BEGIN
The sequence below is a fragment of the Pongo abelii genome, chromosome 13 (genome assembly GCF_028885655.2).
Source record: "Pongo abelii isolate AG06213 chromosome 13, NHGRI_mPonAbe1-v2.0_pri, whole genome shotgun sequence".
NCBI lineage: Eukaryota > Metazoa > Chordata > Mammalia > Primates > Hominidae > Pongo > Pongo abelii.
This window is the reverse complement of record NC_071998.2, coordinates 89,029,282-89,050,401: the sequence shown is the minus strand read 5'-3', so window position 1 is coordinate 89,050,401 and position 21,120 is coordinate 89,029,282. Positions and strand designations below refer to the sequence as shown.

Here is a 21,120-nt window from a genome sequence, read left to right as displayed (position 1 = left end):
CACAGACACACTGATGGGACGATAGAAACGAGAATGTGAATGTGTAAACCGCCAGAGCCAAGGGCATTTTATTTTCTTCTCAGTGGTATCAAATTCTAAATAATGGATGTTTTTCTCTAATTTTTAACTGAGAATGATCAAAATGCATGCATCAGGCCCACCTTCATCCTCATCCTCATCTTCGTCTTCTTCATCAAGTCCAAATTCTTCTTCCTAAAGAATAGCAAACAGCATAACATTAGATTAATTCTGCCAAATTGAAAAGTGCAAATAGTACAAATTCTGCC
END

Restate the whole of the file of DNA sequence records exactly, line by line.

The sequence below is a fragment of the Pongo abelii genome, chromosome 13 (genome assembly GCF_028885655.2).
Source record: "Pongo abelii isolate AG06213 chromosome 13, NHGRI_mPonAbe1-v2.0_pri, whole genome shotgun sequence".
NCBI lineage: Eukaryota > Metazoa > Chordata > Mammalia > Primates > Hominidae > Pongo > Pongo abelii.
This window is the reverse complement of record NC_071998.2, coordinates 89,029,282-89,050,401: the sequence shown is the minus strand read 5'-3', so window position 1 is coordinate 89,050,401 and position 21,120 is coordinate 89,029,282. Positions and strand designations below refer to the sequence as shown.

Here is a 21,120-nt window from a genome sequence, read left to right as displayed (position 1 = left end):
CACAGACACACTGATGGGACGATAGAAACGAGAATGTGAATGTGTAAACCGCCAGAGCCAAGGGCATTTTATTTTCTTCTCAGTGGTATCAAATTCTAAATAATGGATGTTTTTCTCTAATTTTTAACTGAGAATGATCAAAATGCATGCATCAGGCCCACCTTCATCCTCATCCTCATCTTCGTCTTCTTCATCAAGTCCAAATTCTTCTTCCTAAAGAATAGCAAACAGCATAACATTAGATTAATTCTGCCAAATTGAAAAGTGCAAATAGTACAAATTCTGCC